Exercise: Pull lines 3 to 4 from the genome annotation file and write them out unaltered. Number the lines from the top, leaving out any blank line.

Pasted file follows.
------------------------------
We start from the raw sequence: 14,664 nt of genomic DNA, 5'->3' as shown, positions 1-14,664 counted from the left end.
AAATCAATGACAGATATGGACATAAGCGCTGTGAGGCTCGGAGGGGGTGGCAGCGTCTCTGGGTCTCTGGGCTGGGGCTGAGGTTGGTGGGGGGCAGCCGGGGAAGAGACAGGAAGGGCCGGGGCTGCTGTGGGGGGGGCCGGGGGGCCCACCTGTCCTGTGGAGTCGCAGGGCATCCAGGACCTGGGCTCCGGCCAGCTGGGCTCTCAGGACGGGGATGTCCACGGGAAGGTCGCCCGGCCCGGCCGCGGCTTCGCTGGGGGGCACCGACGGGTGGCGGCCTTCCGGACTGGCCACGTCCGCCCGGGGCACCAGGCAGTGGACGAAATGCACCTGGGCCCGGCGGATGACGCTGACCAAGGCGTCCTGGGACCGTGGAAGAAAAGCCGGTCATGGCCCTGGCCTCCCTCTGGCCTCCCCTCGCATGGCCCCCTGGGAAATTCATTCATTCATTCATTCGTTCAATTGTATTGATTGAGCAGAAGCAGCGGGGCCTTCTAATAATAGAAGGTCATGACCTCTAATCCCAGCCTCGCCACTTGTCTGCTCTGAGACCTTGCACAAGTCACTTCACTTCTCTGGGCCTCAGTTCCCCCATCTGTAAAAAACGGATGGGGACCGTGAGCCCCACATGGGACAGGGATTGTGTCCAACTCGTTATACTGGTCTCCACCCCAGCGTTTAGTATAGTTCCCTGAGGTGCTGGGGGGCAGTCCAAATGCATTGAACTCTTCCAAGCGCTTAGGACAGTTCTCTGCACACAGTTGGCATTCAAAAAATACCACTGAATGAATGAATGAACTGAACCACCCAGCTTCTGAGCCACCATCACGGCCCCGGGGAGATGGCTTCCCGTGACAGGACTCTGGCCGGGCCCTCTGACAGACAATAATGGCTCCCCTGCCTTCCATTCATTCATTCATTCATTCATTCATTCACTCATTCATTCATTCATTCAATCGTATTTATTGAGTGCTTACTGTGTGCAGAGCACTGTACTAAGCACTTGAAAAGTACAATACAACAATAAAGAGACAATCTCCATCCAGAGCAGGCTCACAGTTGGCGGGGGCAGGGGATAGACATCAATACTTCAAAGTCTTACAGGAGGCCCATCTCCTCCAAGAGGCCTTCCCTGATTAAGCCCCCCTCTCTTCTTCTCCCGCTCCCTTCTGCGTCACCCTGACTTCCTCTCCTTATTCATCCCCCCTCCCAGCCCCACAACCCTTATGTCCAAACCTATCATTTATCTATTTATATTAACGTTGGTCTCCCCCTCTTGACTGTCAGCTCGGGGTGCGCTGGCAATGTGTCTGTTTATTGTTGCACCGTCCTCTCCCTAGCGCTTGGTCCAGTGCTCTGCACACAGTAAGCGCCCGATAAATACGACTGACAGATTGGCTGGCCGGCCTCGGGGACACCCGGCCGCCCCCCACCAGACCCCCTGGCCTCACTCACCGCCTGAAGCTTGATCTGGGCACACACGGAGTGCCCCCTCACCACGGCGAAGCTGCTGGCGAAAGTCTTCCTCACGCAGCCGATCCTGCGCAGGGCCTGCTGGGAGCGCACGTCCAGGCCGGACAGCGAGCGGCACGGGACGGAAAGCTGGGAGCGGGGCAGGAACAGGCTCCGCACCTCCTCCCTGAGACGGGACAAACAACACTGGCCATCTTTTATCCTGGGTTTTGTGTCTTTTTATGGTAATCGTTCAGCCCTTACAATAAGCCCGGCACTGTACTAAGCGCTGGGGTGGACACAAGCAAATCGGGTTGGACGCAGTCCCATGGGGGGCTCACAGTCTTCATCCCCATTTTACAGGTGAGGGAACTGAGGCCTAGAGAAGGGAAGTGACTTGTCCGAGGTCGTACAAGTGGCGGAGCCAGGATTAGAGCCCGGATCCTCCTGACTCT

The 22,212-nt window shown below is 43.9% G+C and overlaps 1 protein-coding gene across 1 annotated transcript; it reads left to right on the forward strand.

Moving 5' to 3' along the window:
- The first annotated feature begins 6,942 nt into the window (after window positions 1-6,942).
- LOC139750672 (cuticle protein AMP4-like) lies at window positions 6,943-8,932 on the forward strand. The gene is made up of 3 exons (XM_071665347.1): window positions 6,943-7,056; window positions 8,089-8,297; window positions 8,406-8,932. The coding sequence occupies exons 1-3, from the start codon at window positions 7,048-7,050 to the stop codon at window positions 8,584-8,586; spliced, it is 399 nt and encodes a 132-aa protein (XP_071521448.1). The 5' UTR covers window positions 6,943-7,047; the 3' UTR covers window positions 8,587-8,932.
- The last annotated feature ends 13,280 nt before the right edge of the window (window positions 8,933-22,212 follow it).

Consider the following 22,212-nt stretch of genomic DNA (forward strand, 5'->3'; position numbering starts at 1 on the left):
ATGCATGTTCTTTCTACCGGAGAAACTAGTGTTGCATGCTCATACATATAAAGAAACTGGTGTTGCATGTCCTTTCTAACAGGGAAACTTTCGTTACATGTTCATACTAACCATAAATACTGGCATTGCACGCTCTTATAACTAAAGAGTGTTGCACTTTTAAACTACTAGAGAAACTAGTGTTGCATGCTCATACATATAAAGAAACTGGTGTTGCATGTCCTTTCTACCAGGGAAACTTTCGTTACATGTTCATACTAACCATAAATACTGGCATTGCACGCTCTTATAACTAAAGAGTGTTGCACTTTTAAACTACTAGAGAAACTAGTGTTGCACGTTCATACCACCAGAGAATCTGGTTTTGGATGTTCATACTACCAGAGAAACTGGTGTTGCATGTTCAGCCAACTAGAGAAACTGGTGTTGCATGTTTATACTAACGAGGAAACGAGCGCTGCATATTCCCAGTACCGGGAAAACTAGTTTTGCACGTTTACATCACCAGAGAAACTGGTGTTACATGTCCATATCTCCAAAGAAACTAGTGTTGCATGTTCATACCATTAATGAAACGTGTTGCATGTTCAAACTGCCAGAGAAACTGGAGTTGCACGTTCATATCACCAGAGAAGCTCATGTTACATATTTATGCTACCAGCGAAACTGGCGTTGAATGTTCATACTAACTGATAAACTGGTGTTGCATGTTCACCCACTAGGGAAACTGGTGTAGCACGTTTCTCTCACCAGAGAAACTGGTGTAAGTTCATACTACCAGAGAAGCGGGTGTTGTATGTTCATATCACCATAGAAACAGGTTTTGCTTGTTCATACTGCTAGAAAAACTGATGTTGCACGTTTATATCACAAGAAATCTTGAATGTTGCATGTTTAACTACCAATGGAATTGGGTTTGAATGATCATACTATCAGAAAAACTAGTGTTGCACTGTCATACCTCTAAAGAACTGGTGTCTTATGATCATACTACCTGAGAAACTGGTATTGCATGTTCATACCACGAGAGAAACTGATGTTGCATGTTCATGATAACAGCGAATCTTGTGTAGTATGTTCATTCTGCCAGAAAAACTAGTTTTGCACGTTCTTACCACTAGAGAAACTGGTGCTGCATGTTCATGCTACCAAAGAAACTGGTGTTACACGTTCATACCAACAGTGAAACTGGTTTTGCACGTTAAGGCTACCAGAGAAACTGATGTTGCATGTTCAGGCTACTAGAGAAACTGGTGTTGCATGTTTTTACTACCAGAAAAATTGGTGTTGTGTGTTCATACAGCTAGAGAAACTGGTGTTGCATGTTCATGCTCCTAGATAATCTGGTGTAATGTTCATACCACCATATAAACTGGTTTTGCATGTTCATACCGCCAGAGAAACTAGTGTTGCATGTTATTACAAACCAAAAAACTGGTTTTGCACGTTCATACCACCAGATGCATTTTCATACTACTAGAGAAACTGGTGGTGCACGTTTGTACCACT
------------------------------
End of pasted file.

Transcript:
The 22,212-nt window shown below is 43.9% G+C and overlaps 1 protein-coding gene across 1 annotated transcript; it reads left to right on the forward strand.

Moving 5' to 3' along the window: